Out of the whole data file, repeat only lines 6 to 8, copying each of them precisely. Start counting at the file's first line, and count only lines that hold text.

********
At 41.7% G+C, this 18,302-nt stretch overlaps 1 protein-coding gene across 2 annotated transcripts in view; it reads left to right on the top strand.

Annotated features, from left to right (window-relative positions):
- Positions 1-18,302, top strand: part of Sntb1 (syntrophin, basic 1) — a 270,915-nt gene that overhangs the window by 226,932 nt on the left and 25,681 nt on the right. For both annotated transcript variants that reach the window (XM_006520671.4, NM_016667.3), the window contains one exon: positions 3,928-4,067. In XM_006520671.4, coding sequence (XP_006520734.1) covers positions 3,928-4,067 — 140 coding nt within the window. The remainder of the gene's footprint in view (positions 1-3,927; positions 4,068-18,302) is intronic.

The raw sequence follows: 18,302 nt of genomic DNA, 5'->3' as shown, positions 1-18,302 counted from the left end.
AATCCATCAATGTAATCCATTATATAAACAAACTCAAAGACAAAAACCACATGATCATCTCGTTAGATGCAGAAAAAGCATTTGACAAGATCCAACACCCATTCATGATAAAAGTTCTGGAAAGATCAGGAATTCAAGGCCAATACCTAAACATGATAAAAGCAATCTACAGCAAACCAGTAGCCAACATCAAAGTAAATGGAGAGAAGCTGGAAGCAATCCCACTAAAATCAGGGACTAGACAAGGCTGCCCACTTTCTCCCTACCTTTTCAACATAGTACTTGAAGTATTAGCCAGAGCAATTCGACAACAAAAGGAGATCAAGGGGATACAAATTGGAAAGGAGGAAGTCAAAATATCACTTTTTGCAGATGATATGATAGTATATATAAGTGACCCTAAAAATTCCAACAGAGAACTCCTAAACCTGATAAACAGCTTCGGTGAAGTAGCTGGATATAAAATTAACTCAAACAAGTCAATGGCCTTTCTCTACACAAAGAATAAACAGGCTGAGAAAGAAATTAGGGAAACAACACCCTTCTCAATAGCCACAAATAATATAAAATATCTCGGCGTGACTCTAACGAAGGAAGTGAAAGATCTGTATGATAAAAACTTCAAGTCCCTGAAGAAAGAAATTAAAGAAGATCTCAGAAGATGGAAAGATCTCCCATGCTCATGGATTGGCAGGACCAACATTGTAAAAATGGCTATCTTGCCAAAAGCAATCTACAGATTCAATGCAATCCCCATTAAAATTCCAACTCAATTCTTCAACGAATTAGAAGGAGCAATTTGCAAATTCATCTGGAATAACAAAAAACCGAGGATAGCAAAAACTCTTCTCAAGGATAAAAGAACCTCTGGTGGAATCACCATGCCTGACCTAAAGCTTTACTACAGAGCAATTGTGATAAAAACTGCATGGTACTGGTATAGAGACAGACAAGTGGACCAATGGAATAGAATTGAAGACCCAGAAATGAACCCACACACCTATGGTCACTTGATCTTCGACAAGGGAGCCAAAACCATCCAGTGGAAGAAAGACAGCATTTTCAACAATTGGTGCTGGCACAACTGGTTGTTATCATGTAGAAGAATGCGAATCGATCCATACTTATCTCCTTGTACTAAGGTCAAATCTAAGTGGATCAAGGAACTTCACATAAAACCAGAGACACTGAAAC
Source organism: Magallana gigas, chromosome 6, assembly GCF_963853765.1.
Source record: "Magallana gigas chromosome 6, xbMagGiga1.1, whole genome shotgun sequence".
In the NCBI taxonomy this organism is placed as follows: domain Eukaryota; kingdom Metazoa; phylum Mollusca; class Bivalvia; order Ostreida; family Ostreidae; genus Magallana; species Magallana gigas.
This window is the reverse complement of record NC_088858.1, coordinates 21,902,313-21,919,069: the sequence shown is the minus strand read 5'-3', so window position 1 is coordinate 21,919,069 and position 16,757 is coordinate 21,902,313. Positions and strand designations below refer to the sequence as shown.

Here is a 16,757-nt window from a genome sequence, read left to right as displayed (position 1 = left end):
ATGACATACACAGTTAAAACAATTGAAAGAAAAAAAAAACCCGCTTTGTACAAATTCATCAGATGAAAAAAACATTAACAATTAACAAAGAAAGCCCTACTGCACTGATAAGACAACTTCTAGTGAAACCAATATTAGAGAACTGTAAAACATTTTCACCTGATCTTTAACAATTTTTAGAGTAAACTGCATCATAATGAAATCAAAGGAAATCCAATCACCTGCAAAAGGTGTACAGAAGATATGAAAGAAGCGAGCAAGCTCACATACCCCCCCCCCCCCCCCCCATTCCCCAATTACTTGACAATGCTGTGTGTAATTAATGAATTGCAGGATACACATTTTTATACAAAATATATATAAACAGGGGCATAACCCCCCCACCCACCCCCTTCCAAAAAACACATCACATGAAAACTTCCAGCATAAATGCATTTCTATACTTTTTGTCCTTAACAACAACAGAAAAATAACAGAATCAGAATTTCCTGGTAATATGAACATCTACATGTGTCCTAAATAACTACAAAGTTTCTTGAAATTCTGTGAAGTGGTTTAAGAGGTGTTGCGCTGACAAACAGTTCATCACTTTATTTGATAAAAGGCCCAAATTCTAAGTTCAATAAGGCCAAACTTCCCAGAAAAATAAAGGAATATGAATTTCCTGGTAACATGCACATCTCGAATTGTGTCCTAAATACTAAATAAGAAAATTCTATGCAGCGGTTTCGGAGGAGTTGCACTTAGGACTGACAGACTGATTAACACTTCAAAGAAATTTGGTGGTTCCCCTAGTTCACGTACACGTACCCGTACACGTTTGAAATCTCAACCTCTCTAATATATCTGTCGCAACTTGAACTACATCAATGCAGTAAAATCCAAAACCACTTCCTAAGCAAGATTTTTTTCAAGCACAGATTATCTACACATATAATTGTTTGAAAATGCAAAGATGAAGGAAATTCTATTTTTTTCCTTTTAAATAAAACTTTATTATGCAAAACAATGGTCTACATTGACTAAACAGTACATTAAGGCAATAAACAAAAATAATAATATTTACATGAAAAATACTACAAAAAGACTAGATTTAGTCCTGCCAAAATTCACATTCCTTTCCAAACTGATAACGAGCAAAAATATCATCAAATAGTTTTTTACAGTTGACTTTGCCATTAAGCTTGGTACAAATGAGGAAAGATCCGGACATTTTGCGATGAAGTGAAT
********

Source organism: Magallana gigas, chromosome 6, assembly GCF_963853765.1.
Source record: "Magallana gigas chromosome 6, xbMagGiga1.1, whole genome shotgun sequence".
In the NCBI taxonomy this organism is placed as follows: domain Eukaryota; kingdom Metazoa; phylum Mollusca; class Bivalvia; order Ostreida; family Ostreidae; genus Magallana; species Magallana gigas.